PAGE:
Then And Now: The Shocking Aftermath Of The Largest Volcanic Eruption In U.S. History

Before Mount St. Helens

Mount St. Helens on May 17, 1980, the day before the eruption. Image Source: Wikimedia Commons

Prior to 1980, a dense forest covered the land around Washington’s Mount St. Helens, supporting a thriving ecosystem and a small logging village. But what looked, to the untrained eye, like a peaceful and innocent mountain was actually a volcano sitting directly on top of the notorious Pacific Ring of Fire.

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Mount Nyiragongo And Its Bubbling Hot Lava Lake

Crater of Mount Nyiragongo

Source: GCSE Wiki

Few volcanoes are as spectacular as Mount Nyiragongo. Known for its active lava lake and (relatively) frequent eruptions, this incredible volcano has the potential for widespread disaster. Unfortunately, political unrest prevents the scientific community from studying the dangerous volcano in depth. But as seen in these breathtaking images, scientists and photographers have still been able to capture the bubbling, fiery lava that churns within the mountain’s lava lake.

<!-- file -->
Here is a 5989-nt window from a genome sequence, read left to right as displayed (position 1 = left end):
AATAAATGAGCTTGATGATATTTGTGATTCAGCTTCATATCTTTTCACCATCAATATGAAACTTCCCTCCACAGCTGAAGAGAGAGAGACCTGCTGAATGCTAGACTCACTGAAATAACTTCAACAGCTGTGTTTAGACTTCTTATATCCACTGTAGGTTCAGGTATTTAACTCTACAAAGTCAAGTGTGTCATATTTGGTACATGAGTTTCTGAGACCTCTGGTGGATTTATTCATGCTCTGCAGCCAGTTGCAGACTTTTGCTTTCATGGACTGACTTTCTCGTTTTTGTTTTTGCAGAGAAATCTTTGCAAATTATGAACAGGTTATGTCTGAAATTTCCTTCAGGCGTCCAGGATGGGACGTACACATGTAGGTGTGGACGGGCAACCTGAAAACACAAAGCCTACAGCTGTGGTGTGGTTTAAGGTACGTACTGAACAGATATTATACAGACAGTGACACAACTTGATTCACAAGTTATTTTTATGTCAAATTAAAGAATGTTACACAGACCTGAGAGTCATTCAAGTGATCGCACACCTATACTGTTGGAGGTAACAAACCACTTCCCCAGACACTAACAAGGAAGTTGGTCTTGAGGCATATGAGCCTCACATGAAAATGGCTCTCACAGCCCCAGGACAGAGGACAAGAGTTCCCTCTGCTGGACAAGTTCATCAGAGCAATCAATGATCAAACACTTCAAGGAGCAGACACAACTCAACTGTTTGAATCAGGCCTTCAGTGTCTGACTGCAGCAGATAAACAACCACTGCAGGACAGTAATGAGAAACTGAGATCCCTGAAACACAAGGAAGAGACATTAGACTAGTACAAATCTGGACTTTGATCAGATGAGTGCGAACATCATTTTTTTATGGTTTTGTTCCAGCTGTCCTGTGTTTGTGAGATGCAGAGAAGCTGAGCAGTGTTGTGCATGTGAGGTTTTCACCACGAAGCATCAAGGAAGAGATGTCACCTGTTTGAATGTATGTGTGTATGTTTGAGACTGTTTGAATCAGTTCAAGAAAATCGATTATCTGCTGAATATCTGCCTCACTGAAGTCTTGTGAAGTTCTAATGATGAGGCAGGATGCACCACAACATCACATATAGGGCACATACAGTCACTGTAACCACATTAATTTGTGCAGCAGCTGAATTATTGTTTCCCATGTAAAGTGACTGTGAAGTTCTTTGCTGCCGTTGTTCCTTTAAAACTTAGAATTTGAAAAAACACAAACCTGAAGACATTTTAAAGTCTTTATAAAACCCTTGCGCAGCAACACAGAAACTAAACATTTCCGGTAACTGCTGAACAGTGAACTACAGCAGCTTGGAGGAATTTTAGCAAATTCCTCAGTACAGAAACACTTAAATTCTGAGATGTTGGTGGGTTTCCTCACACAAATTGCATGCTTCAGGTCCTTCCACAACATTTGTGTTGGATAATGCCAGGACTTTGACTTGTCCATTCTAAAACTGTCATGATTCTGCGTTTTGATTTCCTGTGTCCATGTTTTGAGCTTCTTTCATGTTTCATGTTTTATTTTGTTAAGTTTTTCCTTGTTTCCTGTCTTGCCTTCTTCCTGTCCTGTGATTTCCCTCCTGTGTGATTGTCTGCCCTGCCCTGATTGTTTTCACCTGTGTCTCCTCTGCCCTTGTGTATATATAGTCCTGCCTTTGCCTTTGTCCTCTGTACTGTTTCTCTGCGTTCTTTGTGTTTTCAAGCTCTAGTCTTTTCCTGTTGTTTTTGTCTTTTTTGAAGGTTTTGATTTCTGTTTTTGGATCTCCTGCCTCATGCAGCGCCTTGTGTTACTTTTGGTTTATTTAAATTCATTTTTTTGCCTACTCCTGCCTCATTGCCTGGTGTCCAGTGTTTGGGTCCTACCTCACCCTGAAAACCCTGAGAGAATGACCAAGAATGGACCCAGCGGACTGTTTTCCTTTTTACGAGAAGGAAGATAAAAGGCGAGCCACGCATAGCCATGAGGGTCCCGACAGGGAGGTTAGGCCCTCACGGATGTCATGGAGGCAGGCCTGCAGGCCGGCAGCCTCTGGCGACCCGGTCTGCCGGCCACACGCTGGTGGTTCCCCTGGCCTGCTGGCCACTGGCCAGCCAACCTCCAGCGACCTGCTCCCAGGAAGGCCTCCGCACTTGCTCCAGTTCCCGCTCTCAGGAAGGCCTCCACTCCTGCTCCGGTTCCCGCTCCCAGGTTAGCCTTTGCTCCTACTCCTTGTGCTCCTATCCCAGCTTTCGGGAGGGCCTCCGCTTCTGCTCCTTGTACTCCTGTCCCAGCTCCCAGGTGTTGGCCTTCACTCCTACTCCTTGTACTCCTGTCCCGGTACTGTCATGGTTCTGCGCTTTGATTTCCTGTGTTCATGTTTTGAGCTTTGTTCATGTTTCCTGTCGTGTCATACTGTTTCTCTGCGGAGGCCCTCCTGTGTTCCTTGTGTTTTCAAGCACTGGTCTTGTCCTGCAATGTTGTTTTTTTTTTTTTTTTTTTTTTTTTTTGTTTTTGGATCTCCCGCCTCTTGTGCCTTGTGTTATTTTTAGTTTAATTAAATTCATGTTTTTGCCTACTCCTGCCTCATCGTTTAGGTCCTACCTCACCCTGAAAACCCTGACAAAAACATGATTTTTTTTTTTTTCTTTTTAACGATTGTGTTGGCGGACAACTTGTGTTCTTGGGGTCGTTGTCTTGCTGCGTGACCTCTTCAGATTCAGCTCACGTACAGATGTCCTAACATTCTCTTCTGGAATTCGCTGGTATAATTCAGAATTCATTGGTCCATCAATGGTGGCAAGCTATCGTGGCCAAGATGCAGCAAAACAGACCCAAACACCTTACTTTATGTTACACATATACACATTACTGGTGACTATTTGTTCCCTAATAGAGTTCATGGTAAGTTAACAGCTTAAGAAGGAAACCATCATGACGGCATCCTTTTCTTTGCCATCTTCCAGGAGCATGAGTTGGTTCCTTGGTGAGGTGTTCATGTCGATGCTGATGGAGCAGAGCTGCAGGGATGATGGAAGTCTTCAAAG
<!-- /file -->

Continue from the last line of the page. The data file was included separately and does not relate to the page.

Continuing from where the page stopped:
Lava Up Close


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Iceland’s Breathtaking Volcanic Rivers

When it comes to size, Iceland is roughly the size of Ohio, but within that relatively humble space are hundreds of volcanoes; so many that in the last 500 years, Iceland alone has been responsible for 30 percent of the world’s lava flow. Pair this with glaciers that also populate the landscape, and you have the perfect storm of natural occurrences that make stunning aerial photographs like these possible.

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